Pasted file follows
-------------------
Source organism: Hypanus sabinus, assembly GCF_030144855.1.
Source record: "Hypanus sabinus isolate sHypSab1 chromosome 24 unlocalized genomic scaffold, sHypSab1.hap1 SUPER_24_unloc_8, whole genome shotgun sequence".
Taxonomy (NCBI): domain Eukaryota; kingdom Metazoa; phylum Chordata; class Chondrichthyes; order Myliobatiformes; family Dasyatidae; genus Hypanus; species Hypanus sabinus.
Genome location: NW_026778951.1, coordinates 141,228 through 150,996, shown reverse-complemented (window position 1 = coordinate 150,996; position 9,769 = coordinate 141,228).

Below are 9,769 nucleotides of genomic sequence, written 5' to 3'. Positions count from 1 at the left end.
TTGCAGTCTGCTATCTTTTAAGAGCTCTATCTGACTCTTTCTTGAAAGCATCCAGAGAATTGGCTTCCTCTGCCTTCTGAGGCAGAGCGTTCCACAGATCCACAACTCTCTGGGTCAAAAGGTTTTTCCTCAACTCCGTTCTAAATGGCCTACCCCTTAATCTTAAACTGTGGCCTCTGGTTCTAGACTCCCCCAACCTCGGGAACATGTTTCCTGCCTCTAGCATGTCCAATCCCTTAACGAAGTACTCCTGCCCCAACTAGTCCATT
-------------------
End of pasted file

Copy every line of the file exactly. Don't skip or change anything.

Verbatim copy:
Source organism: Hypanus sabinus, assembly GCF_030144855.1.
Source record: "Hypanus sabinus isolate sHypSab1 chromosome 24 unlocalized genomic scaffold, sHypSab1.hap1 SUPER_24_unloc_8, whole genome shotgun sequence".
Taxonomy (NCBI): domain Eukaryota; kingdom Metazoa; phylum Chordata; class Chondrichthyes; order Myliobatiformes; family Dasyatidae; genus Hypanus; species Hypanus sabinus.
Genome location: NW_026778951.1, coordinates 141,228 through 150,996, shown reverse-complemented (window position 1 = coordinate 150,996; position 9,769 = coordinate 141,228).

Below are 9,769 nucleotides of genomic sequence, written 5' to 3'. Positions count from 1 at the left end.
TTGCAGTCTGCTATCTTTTAAGAGCTCTATCTGACTCTTTCTTGAAAGCATCCAGAGAATTGGCTTCCTCTGCCTTCTGAGGCAGAGCGTTCCACAGATCCACAACTCTCTGGGTCAAAAGGTTTTTCCTCAACTCCGTTCTAAATGGCCTACCCCTTAATCTTAAACTGTGGCCTCTGGTTCTAGACTCCCCCAACCTCGGGAACATGTTTCCTGCCTCTAGCATGTCCAATCCCTTAACGAAGTACTCCTGCCCCAACTAGTCCATT